‘Gross abuse of power’:
IPA columnist condemns ASIC filtering


Undercover agents

blog It seems that the move by the Australian Securities and Investments Commission to unilaterally decide to start blocking websites it deems to have illegal material has outraged basically everyone with any interest in the Internet in Australia (we’ll have more on that in coming days). Perhaps one of the most outraged is Chris Berg, a research fellow with the Institute of Public Affairs, a long-time advocate for free speech, and, dare we say it, a thorn in the side of powerful government authorities exceeding their mandate (shocking, we know). Berg writes today on The ABC’s The Drum site:

“The Australian Securities and Investments Commission is completely out of control … Censoring the internet is a gross abuse of its status as an independent regulator. Perhaps we could forgive an abuse of power if it was a one-time thing. But it’s part of a pattern.”

This move by ASIC is the kind of over-the-top government action which tends to unite many different sides of politics. Of course the normal digital rights groups will come out of the woodwork to slam any kind of government intervention in the Internet — the Electronic Frontier Foundation, the Greens, the Pirate Party and so on. But what we’re seeing here is different. As with the data retention initiative before it, the use of Sectipn 313 notices under the Telecommunications Act to filter web sites without transparency or oversight is something that has got under the collar of many different players in the political arena.

You know an issue has mass market energy when both the IPA and the Greens are campaigning along the same lines — and we are sure that the Coalition too is paying a great deal of attention to this one behind the scenes as well. As Berg wrote, no side of politics — Labor or Liberal — will sit comfortably with a regulator like ASIC which has clearly exceeded its mandate in this kind of area.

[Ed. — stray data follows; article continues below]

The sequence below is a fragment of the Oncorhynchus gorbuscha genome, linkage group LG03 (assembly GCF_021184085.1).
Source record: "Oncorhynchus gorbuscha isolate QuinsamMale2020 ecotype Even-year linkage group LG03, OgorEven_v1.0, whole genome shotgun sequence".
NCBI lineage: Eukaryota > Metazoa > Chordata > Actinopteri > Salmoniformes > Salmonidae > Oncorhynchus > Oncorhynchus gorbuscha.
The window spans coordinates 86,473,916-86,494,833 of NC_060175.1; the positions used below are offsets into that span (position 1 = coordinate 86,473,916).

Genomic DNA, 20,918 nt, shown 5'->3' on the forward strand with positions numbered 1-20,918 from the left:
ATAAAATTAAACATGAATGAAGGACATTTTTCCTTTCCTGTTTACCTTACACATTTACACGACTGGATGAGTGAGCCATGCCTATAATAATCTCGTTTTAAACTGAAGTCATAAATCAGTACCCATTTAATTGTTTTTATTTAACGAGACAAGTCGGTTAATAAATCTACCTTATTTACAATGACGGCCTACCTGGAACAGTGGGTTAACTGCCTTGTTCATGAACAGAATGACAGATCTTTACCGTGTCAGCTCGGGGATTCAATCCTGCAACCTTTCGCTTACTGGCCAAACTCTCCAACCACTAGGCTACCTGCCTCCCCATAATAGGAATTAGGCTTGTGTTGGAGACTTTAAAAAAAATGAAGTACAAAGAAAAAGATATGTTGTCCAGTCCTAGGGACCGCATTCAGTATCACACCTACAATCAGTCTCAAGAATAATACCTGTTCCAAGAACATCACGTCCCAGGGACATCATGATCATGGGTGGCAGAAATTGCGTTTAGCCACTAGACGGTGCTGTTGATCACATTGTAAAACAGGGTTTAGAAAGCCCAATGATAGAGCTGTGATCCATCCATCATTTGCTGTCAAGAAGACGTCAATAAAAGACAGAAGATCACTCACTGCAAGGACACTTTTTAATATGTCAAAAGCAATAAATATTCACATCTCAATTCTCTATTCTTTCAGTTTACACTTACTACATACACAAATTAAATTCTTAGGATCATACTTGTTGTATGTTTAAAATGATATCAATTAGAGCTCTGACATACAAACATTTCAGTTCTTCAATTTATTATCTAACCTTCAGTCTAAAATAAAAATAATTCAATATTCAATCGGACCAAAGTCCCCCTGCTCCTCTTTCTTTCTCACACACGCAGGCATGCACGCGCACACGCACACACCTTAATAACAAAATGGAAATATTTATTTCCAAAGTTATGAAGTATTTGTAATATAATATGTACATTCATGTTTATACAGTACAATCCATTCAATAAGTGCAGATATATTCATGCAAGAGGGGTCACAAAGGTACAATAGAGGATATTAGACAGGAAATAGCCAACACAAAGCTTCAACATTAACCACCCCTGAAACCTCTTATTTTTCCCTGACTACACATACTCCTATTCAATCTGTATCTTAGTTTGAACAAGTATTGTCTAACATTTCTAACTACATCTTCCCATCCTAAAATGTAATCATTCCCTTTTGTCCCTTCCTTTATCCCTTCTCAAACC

1. Thanks for Keeping this in the news Renai.

    You’ve got a typo in your article: “Sectipn”

  2. All i can say is that it was going to happen. The AFP opened the door. Naturally other government agencies would follow suit.

    The problem as others have pointed out, is that these agencies apparently lack the technical understanding of it, as was shown when over 1200 sites got blocked because a single IP was black listed.

    It just showed that agencies like ASIC apparently have zero idea of NamedVirtualHosts in Apache and other similar capabilities in servers like nginx.

    Really, what needs to happen now is much tighter control put onto it, if Labor doesn’t do something about it, it’ll haunt them right up to the September election.

    • Pretty much every mature web-server technology has the capability to host multiple websites on the same IP address. This is not something that – for instance – a windows-based webhost might not know about.

      Anyone that has ever setup a web server knows about this “feature” of web hosting.

      (I say this as primarily an asp.net dev working with IIS too much)

      • Yep but the decision to block these sites would not have come from a “tech” person.

        Someone would have just rubber stamped the idea without actually any sort of process being built to properly handle it.

        That coupled with the gagging of the ISP’s and the lack of a redirect, is the basic problem with this process.

        I don’t believe that ASIC was intentionally being dodgy. They simply didn’t understand what they were doing, and there was no process in place to support what they were doing.

        • Its been played out something like this.

          Government has said “Go block Mr Bigbad’s driveway, he lives at 123 Sesame St.”

          Contractor arrives at 123 Sesame St, finds it is a block of flats, but does the job they’re contracted to do – they block the driveway.